Taiwanese takes gold in professional disc golf tournament for first time

22-year-old Jacky Chen from New Taipei City pulls off upset win at Asia Open 2020

Jacky Chen at Asia Open 2020. (Stanny Lee photo)

Jacky Chen at Asia Open 2020. (Stanny Lee photo)

TAIPEI (Taiwan News) — The disc golfing community received a bit of a shock earlier this month when a little-known player from New Taipei City emerged triumphant at the 2020 Asia Open in Kaohsiung, marking the first time a Taiwanese has taken home the purse since the tournament was first held.

While the sport of disc golf is not exactly a household name in Asia, it is growing by leaps and bounds. Last February, Singapore hosted its first tournament to be sponsored by the Professional Disc Golf Association (PDGA), the Singapore Sling, and across the causeway, Malaysia's inaugural PDGA Tour event Attack of the Chains took place in the state of Johor shortly after.

Occurring on a near biannual basis since 2009, this year's edition of the Asia Open was organized by Mac Hsiao of the Taiwan Disc Golf Association. More than 60 of the world's top disc golfers descended upon Kaohsiung on Feb. 8-9 to test their mettle in the sprawling Metropolitan Park.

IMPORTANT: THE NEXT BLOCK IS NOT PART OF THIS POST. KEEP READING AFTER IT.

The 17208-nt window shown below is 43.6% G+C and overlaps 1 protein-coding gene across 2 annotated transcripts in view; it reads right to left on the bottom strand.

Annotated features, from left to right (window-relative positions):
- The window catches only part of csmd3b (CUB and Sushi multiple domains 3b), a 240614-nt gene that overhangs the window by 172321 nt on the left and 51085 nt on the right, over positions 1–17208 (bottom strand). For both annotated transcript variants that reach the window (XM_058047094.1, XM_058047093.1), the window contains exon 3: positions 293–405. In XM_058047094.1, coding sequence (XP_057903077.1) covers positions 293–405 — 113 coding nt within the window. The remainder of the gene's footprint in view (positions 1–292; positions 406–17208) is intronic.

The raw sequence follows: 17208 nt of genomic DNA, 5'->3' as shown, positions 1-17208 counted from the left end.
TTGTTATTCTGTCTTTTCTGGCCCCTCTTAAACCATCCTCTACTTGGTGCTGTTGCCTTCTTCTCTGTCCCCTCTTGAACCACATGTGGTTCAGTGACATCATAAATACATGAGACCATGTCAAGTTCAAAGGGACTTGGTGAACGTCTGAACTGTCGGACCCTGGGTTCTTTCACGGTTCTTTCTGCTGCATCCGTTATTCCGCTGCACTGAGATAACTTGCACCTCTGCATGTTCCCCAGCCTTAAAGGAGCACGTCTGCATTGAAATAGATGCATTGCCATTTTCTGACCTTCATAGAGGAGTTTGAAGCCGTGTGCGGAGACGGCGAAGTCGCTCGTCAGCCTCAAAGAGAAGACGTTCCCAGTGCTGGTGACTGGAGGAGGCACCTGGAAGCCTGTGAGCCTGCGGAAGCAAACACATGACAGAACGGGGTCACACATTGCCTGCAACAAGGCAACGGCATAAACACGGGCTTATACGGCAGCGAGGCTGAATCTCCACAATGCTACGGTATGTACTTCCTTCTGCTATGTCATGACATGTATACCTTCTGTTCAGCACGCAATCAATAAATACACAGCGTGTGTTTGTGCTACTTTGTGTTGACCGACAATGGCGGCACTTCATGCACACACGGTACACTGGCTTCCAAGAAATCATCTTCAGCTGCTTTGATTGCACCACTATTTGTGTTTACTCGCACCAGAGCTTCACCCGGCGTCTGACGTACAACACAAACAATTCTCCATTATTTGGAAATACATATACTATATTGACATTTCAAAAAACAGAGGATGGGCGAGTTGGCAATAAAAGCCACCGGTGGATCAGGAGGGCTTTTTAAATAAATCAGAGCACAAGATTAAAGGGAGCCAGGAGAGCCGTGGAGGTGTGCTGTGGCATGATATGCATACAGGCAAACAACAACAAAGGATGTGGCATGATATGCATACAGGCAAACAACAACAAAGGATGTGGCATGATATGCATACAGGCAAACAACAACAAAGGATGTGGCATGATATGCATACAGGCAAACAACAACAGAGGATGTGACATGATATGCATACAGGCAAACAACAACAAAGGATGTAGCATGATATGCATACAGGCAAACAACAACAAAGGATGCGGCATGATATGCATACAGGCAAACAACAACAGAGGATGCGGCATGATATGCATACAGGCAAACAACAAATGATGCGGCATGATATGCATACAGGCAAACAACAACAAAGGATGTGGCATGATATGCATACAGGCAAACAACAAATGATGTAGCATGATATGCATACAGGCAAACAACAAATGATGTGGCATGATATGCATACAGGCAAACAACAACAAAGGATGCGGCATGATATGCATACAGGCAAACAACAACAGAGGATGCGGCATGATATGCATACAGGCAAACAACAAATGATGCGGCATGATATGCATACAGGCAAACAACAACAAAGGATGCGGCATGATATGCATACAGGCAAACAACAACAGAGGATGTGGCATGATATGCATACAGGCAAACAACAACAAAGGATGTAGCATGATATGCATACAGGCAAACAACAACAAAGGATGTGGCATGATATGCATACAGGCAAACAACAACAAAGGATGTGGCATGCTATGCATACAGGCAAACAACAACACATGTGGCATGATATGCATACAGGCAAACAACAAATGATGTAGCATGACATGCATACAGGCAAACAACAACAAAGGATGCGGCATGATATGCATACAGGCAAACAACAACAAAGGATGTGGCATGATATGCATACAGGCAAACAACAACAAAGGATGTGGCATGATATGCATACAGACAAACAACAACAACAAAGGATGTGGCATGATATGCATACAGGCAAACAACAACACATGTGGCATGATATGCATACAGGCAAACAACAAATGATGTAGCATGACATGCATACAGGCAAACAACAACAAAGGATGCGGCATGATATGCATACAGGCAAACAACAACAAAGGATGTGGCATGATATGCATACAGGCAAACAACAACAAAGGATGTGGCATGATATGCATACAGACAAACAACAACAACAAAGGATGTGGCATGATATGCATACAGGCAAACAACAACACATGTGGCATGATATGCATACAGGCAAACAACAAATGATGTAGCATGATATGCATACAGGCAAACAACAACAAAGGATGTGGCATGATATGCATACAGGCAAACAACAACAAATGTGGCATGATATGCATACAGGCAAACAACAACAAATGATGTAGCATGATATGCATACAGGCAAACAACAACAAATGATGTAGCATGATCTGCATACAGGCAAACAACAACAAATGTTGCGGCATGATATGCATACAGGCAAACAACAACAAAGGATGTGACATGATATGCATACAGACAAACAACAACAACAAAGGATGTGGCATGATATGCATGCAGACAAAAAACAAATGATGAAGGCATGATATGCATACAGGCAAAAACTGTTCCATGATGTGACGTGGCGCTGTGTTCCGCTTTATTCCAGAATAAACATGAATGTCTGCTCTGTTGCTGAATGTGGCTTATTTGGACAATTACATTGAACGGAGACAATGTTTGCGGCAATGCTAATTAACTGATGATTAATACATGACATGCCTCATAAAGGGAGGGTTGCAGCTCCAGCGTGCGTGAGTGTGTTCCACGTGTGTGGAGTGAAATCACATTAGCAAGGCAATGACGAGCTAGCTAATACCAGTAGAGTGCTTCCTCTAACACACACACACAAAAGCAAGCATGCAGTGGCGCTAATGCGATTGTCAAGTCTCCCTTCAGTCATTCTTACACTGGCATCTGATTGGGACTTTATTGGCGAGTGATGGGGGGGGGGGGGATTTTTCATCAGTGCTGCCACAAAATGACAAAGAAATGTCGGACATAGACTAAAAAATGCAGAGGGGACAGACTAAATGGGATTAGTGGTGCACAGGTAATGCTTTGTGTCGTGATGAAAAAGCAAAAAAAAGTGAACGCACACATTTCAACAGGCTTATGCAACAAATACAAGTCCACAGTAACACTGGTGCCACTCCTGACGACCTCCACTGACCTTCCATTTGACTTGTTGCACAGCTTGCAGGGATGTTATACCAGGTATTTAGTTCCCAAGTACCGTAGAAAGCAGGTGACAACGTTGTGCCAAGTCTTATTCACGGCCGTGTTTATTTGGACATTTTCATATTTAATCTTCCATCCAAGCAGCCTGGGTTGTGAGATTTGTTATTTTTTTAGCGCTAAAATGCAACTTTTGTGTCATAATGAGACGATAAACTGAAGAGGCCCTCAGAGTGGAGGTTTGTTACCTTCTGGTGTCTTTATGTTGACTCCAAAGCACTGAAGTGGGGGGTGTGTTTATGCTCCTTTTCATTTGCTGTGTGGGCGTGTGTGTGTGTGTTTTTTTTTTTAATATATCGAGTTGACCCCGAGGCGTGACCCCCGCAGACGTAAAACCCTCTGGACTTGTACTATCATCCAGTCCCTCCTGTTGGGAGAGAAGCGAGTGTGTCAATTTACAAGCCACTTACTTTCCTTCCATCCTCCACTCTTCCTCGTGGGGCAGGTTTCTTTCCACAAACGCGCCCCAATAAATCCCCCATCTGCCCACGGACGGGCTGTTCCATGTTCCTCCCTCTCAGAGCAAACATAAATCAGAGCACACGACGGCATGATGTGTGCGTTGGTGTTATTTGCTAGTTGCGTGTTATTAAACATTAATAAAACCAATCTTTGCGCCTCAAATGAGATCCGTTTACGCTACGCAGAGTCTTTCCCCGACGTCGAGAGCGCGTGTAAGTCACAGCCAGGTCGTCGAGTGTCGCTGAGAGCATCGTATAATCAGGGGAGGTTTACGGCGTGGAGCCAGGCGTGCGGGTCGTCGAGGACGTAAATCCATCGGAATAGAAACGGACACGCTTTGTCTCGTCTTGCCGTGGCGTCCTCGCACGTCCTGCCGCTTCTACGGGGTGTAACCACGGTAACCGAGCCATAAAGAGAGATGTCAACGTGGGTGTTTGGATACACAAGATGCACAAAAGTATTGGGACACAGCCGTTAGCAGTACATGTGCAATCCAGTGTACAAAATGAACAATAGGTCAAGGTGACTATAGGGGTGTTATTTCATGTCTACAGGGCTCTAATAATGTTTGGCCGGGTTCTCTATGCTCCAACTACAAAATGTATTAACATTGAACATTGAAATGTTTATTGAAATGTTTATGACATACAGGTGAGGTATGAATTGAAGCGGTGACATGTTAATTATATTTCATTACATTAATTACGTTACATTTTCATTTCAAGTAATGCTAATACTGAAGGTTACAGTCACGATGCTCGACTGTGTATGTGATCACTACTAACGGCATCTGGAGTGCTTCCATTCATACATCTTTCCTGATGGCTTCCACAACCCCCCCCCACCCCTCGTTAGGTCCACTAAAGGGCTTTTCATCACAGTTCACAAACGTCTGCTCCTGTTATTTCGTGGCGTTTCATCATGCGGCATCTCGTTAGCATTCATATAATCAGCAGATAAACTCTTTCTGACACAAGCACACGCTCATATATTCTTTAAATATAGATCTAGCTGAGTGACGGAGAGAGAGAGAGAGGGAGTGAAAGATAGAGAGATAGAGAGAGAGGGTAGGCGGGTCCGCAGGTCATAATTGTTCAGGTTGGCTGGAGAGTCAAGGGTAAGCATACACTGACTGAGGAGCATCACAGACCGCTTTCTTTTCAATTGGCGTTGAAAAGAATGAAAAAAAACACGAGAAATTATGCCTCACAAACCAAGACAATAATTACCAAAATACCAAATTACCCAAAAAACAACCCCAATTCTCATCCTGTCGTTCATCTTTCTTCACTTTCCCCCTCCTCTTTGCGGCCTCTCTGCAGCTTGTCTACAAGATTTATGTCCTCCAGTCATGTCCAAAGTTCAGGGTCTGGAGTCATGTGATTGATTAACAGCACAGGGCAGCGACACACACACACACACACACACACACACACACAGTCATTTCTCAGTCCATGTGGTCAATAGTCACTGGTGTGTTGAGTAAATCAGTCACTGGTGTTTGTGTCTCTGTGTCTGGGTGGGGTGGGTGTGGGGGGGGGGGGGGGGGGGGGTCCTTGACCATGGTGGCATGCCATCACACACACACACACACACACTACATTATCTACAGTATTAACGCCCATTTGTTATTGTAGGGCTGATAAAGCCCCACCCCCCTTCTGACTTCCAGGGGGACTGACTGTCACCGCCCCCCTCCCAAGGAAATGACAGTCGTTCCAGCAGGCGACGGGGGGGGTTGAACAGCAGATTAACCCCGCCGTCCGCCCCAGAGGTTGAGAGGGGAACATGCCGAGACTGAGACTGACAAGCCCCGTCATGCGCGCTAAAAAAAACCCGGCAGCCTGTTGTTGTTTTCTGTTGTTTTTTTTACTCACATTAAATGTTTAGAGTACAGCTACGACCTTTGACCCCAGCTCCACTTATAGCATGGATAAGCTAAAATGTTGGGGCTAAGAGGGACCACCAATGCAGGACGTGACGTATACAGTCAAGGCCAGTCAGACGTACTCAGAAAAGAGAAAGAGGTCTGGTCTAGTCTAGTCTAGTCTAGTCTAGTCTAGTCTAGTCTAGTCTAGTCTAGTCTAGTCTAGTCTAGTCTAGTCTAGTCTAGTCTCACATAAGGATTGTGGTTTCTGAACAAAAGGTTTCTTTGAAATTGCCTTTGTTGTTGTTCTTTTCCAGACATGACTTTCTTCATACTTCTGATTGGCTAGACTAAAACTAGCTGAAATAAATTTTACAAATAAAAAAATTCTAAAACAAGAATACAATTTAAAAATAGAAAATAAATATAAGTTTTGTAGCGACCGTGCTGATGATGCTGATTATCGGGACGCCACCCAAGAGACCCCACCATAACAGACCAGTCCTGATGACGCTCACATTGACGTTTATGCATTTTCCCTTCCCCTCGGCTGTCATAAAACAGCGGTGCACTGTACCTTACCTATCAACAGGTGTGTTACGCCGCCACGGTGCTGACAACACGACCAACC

Jacky Chen. (Stanny Lee photo)

After a riveting 72 "holes," however, 22-year-old Jacky Chen pulled off an upset, edging out American pro Nate Perkins by a single throw and besting Americans Philo Brathwaite and James Conrad as well as Japanese veteran Manabu Kajiyama, who had dominated both the 2017 and 2015 Opens.

In an interview with Taiwan News, Chen spoke about his approach to the sport and offered advice to would-be disc golfers looking to start out.

Taiwan News (TN): How did you first become interested in disc golf?

My first brush with golf was when I was five or six years old. At first, I just walked around the park with mom and dad. I really started playing this sport when I was 19 years old because it was fun for a group of people to play and chat together in the park.

TN: Had you participated in a major competition before?

No, I have been to Japan to participate in the 30th National Championship and events in Daegu, South Korea, and Taiwan, but neither of them were as big.

TN: There are not many disc golf courses in Taiwan. How did you reach this level of playing?

I often watch videos of professional players on YouTube and study their disc-throwing technique. The most important thing is to keep learning from the results of each regularly monthly competition and to continue to grow.

TN: What was the most exciting moment of the tournament for you?

I think it was the moment when everyone was cheering for me!

TN: With this victory under your belt, what is your next goal?

I'd like to go to the U.S. for a higher level match.

TN: Which areas of your game do you think you need to improve on the most?

I think it is my mindset. Sometimes it is affected by emotions, and this can affect my accuracy.

TN: What advice would you give to someone who wants to start playing disc golf?

I believe that with any sport, you must start with the basics, and you can definitely improve step by step. I also hope that more people will start to play this sport.

(Stanny Lee photos)